At the end when Enrique calls his mother to ask her to send the money to the smugglers, Ms. Nazario quotes Enrique’s mother asking him about his shoes to make sure it’s really him. She isn’t completely sure about his voice as they didn’t talk on the phone much.

“‘What kind of shoes do you have on?’ she asks.

‘Two left shoes,’ Enrique says.

Fear drains from his mother like a wave back into the sea. It is Enrique. She feels a moment of pure happiness.”

Sarcasm, Small Shoes, and a Mechanic

In “Grow­ing Upside Down,” 10-year-old Juan makes bricks, or what author Fer­nando Molina Cortés tells you the laborers call “working the land,” to help his fam­ily earn a liv­ing. Mr. Cortés doesn’t have to tell you that’s what they call it, but it adds flavor. It also tells you that so many families “work the land,” they have a name for it.

The author then tells you about the “advantages” for these kids in a way that lets you know what he thinks of it. Not strict journalism, but nicely done, and you can definitely do something similar.

“The ‘advantages’ for the kids are also apparent: bone deformities, skeletal muscle problems from repetitive movements, blistered hands and foot injuries.”

When Juan plays soccer with his friends he plays barefoot, wearing sneakers as gloves because he’s the goalie.

“He puts the ball into play, kicking it with the tip of his foot. Minutes later, he’s screaming in pain: His big toe is bleeding because he broke a nail. ‘Put your shoes on your feet!’ I shout over to him. ‘They’re too small for me,’ he responds. ‘My feet are bigger than they are.’”

Mr. Cortés asks Juan what he wants to be when he grows up.

“‘I want to be a truck mechanic when I grow up and not keep filling [the brick molds with clay] because it’s messing up my hands and I’m getting scars,’” he replies.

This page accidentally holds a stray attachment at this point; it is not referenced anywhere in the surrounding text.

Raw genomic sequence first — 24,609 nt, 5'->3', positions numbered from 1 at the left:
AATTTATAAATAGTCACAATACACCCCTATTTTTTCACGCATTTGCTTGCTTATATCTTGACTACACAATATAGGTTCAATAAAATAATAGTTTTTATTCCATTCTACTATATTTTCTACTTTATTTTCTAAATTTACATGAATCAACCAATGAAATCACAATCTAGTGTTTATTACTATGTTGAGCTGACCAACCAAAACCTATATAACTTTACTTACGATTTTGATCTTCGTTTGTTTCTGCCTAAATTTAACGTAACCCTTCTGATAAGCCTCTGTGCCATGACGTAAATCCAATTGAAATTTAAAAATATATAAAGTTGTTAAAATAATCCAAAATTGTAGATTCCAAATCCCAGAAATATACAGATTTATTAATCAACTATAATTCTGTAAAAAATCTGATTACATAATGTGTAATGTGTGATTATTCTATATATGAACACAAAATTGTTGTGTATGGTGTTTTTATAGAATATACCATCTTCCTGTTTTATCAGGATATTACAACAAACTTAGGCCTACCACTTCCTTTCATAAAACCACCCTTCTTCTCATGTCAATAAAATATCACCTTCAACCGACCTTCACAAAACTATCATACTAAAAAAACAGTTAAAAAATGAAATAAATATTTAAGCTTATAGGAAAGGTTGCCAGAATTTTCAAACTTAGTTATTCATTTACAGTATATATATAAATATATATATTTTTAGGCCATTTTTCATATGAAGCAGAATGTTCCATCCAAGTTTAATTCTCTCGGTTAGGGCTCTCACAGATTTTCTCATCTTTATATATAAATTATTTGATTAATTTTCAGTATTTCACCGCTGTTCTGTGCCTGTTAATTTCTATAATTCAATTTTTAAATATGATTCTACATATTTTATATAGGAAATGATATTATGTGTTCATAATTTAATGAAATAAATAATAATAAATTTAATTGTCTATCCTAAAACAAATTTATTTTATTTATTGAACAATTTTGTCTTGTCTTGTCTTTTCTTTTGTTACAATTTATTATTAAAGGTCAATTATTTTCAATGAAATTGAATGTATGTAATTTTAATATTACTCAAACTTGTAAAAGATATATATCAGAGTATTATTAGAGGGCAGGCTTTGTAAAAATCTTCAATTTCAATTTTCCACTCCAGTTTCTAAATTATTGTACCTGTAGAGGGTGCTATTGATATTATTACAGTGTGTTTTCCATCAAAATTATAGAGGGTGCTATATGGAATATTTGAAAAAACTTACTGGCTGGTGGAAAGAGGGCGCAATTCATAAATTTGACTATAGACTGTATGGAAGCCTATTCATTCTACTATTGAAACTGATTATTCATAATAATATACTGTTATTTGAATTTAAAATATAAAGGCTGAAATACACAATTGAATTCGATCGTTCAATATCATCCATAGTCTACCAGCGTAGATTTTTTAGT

Self-Narration, Cigarettes, and the “Minister of Mines”

In “The Price of Pre­cious” by Jef­frey Get­tle­man, the author inserts himself into a great deal of the story. First, along with a photographer, they drive into an army of children carrying rifles. They are in the eastern side of the Democratic Republic of Congo.

“‘Sigara! Sigara!’ the child soldiers yell, seeking cigarettes.”

That, plus less than five bucks, allows them on their way down the “bumpy dirt road.”

His first stop is to see the “minister of mines,” presumably because they have to get permission to see the mines. Unfortunately, the “minister,” an “enormous man…[who] wears a cheap, silvery blazer stretched awkwardly over the thick rolls of fat on his back,” calls them spies and arrests them.

After a five-hour drive to Bunia, “soldiers interrogated us in the small, dark house in Bunia for hours: ‘Who took you to Bavi? What was the purpose of your trip? Where did you go?’ they shouted.”

They were eventually released, but the colorful language of the piece adds flavor from the minister to the child soldiers to the government soldiers.

“‘You stumbled into a game,’ explained a United Nations official with years of experience in Congo. ‘They are all sharing the illegal spoils. It’s a scramble. It’s grab as much as you can.’”

I’m break­ing up the mid­dle of the story into dif­fer­ent sec­tions, as there is so much to cover so stay tuned for the next part, which will con­tinue dis­cussing writ­ing the mid­dle of the story.

What did I miss? If you’re out there read­ing, let me know I’m reach­ing you in the com­ments below.